Westerns don't get the love they deserve, but recently there's been a surge of indie westerns popping up, and it seems every year one or two of the major film studios releases a reboot or adaptation of an old western. Remember 3:10 to Yuma? True Grit? The upcoming Denzel Washington flick The Magnificent Seven? Slow West falls in the first category, a film that no major studio would touch with a ten-foot Brad Pitt because it lacks commercial appeal. Needless to say, the film's opening credits take two hours* to complete, just to list all the companies and countries involved in its creation.
Cinematic newcomer John Maclean (not to be confused with John McClane) writes and directs his first feature, about a naive young man Jay (played by sub-humanoid Kodi Smit-McPhee) who travels from Ireland into the American west, filled with savage Natives and ruthless outlaws, in order to meet up with his true love. He meets laconic badass Silas (Michael Fassbender) who agrees to protect him for that sweet green. But it turns out that Jay's love interest and her father are actually wanted outlaws and Jay is unknowingly leading Fassbender to them, where he will presumably collect on the bounty.
That's where the movie should have ended. If the movie was just the first act, it would have been really fun and interesting. This is as indie as it comes; low-fi production values, quirky Nick Cave-type music, and a cast of unknown up-and-comers.
The movie focuses on subtlety, using Dead Man's entire playbook, but making it different by shooting it in color. Like most road pictures, West is full of character-driven, but ultimately pointless, scenes. There are some folks in the middle of the plains playing music. Jay stops and speaks to them in French. So there are French people playing music in the middle of nowhere and Jay can speak French. This does not play out later in the movie and has no point. This scene cost money to shoot, and several companies had to pay for it. Some directors can get away with it. No Country for Old Men, another classic in the modern western genre, consists mostly of these weird scenes. But that's the Coen brothers. They can get away with it.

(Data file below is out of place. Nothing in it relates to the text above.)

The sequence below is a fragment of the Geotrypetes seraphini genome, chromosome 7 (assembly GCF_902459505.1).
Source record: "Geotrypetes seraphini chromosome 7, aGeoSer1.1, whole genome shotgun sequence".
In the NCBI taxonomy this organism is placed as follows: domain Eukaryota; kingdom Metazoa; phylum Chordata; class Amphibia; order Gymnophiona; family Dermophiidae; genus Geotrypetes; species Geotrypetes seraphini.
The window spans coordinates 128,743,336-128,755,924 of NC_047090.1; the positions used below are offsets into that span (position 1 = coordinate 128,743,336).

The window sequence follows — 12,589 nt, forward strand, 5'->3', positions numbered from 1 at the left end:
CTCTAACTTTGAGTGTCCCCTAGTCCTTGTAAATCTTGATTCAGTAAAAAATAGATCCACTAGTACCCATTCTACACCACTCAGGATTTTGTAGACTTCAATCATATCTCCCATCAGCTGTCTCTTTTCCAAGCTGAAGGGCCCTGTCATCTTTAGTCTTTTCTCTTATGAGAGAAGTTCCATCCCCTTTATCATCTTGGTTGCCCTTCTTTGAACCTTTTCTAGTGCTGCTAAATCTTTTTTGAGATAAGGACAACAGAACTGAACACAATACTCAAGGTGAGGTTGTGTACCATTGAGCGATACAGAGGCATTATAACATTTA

It's not surprising that Slow West is Maclean's debut. What is surprising is that he got Michael Fassbender interested in his slow, boring script. This is an actor who made $75 million in ONE YEAR. He could literally make any movie he wants (note to self: send Fassbender my scripts). Perhaps Fassbender and the producing team saw something in the script or in Maclean that I obviously didn't, which is how so many films get made, but unfortunately, how they become lousy as well.
West isn't lousy though, let me be clear. There is an artistic merit to the film and the performances are top-notch (no matter how alien Kodi Smit-Mcphee looks). Fassbender is so badass my Xbox almost caught on fire when I watched it. But that's about it. For a movie that had a cool trailer, the experience was pretty vanilla. It's a slow, empty western that ends in a shoot-out. It's a well done, but entirely unoriginal movie. If age is no factor in how you pick your movies, then there are literally hundreds of westerns to watch before this one. One the other hand, West clocks in under ninety minutes, so there's not much to risk in watching it. But that might be a hindrance as well; there are some interesting scenes and concepts to the story, like Fassbender's character's backstory, but the movie has been edited to the bone, so much so that we don't stay with anyone story or thought for too long.
Maybe it was just me. But that's the beauty of a review. It's entirely up to me. This one was lame because it was so ordinary. It was the C student of modern indie westerns. But the critics think I'm wrong, that I missed some deeper meaning and that this is a really deep movie. Maybe. Maybe that's what Fassbender saw in it. But I won't see it again.
*I'm kidding, you doof